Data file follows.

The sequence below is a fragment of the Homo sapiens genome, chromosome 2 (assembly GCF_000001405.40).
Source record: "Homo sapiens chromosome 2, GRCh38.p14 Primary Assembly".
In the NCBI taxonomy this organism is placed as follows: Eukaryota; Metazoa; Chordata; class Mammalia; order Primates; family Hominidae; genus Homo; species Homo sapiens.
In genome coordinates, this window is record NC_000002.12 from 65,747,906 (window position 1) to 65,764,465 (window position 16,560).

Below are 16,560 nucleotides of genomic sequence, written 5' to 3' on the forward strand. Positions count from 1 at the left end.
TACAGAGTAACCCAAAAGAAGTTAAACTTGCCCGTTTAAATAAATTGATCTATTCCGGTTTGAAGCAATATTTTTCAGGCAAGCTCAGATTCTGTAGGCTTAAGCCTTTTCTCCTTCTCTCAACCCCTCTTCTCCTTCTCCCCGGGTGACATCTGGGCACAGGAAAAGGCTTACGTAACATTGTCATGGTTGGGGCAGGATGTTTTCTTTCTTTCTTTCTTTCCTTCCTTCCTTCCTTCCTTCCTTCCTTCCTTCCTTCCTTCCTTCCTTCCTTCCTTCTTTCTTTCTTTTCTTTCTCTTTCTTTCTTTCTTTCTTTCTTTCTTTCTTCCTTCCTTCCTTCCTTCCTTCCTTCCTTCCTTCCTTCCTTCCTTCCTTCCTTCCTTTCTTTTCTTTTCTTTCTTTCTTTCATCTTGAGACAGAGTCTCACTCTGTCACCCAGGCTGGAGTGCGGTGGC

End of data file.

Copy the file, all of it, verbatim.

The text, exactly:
The sequence below is a fragment of the Homo sapiens genome, chromosome 2 (assembly GCF_000001405.40).
Source record: "Homo sapiens chromosome 2, GRCh38.p14 Primary Assembly".
In the NCBI taxonomy this organism is placed as follows: Eukaryota; Metazoa; Chordata; class Mammalia; order Primates; family Hominidae; genus Homo; species Homo sapiens.
In genome coordinates, this window is record NC_000002.12 from 65,747,906 (window position 1) to 65,764,465 (window position 16,560).

Below are 16,560 nucleotides of genomic sequence, written 5' to 3' on the forward strand. Positions count from 1 at the left end.
TACAGAGTAACCCAAAAGAAGTTAAACTTGCCCGTTTAAATAAATTGATCTATTCCGGTTTGAAGCAATATTTTTCAGGCAAGCTCAGATTCTGTAGGCTTAAGCCTTTTCTCCTTCTCTCAACCCCTCTTCTCCTTCTCCCCGGGTGACATCTGGGCACAGGAAAAGGCTTACGTAACATTGTCATGGTTGGGGCAGGATGTTTTCTTTCTTTCTTTCTTTCCTTCCTTCCTTCCTTCCTTCCTTCCTTCCTTCCTTCCTTCCTTCCTTCCTTCCTTCTTTCTTTCTTTTCTTTCTCTTTCTTTCTTTCTTTCTTTCTTTCTTTCTTCCTTCCTTCCTTCCTTCCTTCCTTCCTTCCTTCCTTCCTTCCTTCCTTCCTTCCTTTCTTTTCTTTTCTTTCTTTCTTTCATCTTGAGACAGAGTCTCACTCTGTCACCCAGGCTGGAGTGCGGTGGC